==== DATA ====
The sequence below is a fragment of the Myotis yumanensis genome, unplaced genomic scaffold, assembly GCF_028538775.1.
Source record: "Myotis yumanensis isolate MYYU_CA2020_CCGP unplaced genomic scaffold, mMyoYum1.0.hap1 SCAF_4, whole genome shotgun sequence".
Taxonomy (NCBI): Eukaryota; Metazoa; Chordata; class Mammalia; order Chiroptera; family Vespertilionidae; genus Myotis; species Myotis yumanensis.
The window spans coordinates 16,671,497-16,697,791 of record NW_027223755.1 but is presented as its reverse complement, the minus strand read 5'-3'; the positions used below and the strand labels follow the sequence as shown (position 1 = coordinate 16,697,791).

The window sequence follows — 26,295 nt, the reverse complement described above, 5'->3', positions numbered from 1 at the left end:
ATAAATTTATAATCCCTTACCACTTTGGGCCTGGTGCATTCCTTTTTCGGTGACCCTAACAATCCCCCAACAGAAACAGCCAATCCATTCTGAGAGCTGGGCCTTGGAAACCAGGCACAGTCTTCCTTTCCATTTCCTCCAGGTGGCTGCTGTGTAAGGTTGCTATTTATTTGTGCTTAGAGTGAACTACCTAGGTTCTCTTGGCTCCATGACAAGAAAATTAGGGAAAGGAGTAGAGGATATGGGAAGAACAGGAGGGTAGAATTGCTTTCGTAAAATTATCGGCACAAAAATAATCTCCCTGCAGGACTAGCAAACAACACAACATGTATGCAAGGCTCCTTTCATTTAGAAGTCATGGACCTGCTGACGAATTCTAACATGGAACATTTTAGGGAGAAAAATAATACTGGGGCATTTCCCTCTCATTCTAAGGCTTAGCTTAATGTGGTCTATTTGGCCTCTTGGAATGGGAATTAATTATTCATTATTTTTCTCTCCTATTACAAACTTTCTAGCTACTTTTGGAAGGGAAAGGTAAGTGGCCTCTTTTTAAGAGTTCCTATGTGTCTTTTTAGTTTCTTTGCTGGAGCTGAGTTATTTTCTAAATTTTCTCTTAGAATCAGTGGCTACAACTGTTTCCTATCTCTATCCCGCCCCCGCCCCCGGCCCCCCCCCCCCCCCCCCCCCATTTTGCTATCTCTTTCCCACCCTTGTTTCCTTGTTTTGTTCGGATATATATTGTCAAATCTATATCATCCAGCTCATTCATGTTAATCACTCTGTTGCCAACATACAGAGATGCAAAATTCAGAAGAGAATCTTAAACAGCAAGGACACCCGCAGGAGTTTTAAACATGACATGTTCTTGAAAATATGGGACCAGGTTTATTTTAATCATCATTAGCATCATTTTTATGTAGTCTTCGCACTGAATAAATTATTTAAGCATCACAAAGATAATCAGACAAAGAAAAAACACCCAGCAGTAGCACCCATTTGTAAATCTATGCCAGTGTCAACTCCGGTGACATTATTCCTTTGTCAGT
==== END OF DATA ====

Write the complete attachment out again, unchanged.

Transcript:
The sequence below is a fragment of the Myotis yumanensis genome, unplaced genomic scaffold, assembly GCF_028538775.1.
Source record: "Myotis yumanensis isolate MYYU_CA2020_CCGP unplaced genomic scaffold, mMyoYum1.0.hap1 SCAF_4, whole genome shotgun sequence".
Taxonomy (NCBI): Eukaryota; Metazoa; Chordata; class Mammalia; order Chiroptera; family Vespertilionidae; genus Myotis; species Myotis yumanensis.
The window spans coordinates 16,671,497-16,697,791 of record NW_027223755.1 but is presented as its reverse complement, the minus strand read 5'-3'; the positions used below and the strand labels follow the sequence as shown (position 1 = coordinate 16,697,791).

The window sequence follows — 26,295 nt, the reverse complement described above, 5'->3', positions numbered from 1 at the left end:
ATAAATTTATAATCCCTTACCACTTTGGGCCTGGTGCATTCCTTTTTCGGTGACCCTAACAATCCCCCAACAGAAACAGCCAATCCATTCTGAGAGCTGGGCCTTGGAAACCAGGCACAGTCTTCCTTTCCATTTCCTCCAGGTGGCTGCTGTGTAAGGTTGCTATTTATTTGTGCTTAGAGTGAACTACCTAGGTTCTCTTGGCTCCATGACAAGAAAATTAGGGAAAGGAGTAGAGGATATGGGAAGAACAGGAGGGTAGAATTGCTTTCGTAAAATTATCGGCACAAAAATAATCTCCCTGCAGGACTAGCAAACAACACAACATGTATGCAAGGCTCCTTTCATTTAGAAGTCATGGACCTGCTGACGAATTCTAACATGGAACATTTTAGGGAGAAAAATAATACTGGGGCATTTCCCTCTCATTCTAAGGCTTAGCTTAATGTGGTCTATTTGGCCTCTTGGAATGGGAATTAATTATTCATTATTTTTCTCTCCTATTACAAACTTTCTAGCTACTTTTGGAAGGGAAAGGTAAGTGGCCTCTTTTTAAGAGTTCCTATGTGTCTTTTTAGTTTCTTTGCTGGAGCTGAGTTATTTTCTAAATTTTCTCTTAGAATCAGTGGCTACAACTGTTTCCTATCTCTATCCCGCCCCCGCCCCCGGCCCCCCCCCCCCCCCCCCCCCATTTTGCTATCTCTTTCCCACCCTTGTTTCCTTGTTTTGTTCGGATATATATTGTCAAATCTATATCATCCAGCTCATTCATGTTAATCACTCTGTTGCCAACATACAGAGATGCAAAATTCAGAAGAGAATCTTAAACAGCAAGGACACCCGCAGGAGTTTTAAACATGACATGTTCTTGAAAATATGGGACCAGGTTTATTTTAATCATCATTAGCATCATTTTTATGTAGTCTTCGCACTGAATAAATTATTTAAGCATCACAAAGATAATCAGACAAAGAAAAAACACCCAGCAGTAGCACCCATTTGTAAATCTATGCCAGTGTCAACTCCGGTGACATTATTCCTTTGTCAGT